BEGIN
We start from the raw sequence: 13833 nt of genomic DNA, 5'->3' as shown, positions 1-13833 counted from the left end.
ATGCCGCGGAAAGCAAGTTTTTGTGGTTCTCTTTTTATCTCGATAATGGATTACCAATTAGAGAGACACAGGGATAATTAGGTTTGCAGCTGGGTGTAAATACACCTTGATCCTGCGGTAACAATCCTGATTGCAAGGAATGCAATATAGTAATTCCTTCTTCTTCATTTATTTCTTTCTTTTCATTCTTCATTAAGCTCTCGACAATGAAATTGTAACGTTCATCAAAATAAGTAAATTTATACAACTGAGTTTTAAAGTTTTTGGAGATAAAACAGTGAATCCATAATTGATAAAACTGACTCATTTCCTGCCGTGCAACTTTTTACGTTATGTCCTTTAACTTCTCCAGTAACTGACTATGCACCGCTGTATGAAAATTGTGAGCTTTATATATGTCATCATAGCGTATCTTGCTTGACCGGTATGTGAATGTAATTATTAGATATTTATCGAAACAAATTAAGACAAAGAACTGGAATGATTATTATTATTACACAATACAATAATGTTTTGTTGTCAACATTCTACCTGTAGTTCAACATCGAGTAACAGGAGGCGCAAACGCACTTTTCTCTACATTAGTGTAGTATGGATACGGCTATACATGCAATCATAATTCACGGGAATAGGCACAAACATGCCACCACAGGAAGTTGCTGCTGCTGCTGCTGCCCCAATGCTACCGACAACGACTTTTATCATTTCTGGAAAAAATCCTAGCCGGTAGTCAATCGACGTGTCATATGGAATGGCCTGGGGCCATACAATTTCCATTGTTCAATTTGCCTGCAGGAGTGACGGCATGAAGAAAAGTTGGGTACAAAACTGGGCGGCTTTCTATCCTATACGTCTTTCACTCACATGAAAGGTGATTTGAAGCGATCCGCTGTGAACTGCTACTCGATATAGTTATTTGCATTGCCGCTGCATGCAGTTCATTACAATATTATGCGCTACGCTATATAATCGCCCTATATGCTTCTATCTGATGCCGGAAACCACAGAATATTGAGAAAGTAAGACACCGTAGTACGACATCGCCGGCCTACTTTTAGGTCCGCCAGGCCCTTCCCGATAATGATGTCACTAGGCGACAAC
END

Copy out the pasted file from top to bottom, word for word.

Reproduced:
We start from the raw sequence: 13833 nt of genomic DNA, 5'->3' as shown, positions 1-13833 counted from the left end.
ATGCCGCGGAAAGCAAGTTTTTGTGGTTCTCTTTTTATCTCGATAATGGATTACCAATTAGAGAGACACAGGGATAATTAGGTTTGCAGCTGGGTGTAAATACACCTTGATCCTGCGGTAACAATCCTGATTGCAAGGAATGCAATATAGTAATTCCTTCTTCTTCATTTATTTCTTTCTTTTCATTCTTCATTAAGCTCTCGACAATGAAATTGTAACGTTCATCAAAATAAGTAAATTTATACAACTGAGTTTTAAAGTTTTTGGAGATAAAACAGTGAATCCATAATTGATAAAACTGACTCATTTCCTGCCGTGCAACTTTTTACGTTATGTCCTTTAACTTCTCCAGTAACTGACTATGCACCGCTGTATGAAAATTGTGAGCTTTATATATGTCATCATAGCGTATCTTGCTTGACCGGTATGTGAATGTAATTATTAGATATTTATCGAAACAAATTAAGACAAAGAACTGGAATGATTATTATTATTACACAATACAATAATGTTTTGTTGTCAACATTCTACCTGTAGTTCAACATCGAGTAACAGGAGGCGCAAACGCACTTTTCTCTACATTAGTGTAGTATGGATACGGCTATACATGCAATCATAATTCACGGGAATAGGCACAAACATGCCACCACAGGAAGTTGCTGCTGCTGCTGCTGCCCCAATGCTACCGACAACGACTTTTATCATTTCTGGAAAAAATCCTAGCCGGTAGTCAATCGACGTGTCATATGGAATGGCCTGGGGCCATACAATTTCCATTGTTCAATTTGCCTGCAGGAGTGACGGCATGAAGAAAAGTTGGGTACAAAACTGGGCGGCTTTCTATCCTATACGTCTTTCACTCACATGAAAGGTGATTTGAAGCGATCCGCTGTGAACTGCTACTCGATATAGTTATTTGCATTGCCGCTGCATGCAGTTCATTACAATATTATGCGCTACGCTATATAATCGCCCTATATGCTTCTATCTGATGCCGGAAACCACAGAATATTGAGAAAGTAAGACACCGTAGTACGACATCGCCGGCCTACTTTTAGGTCCGCCAGGCCCTTCCCGATAATGATGTCACTAGGCGACAAC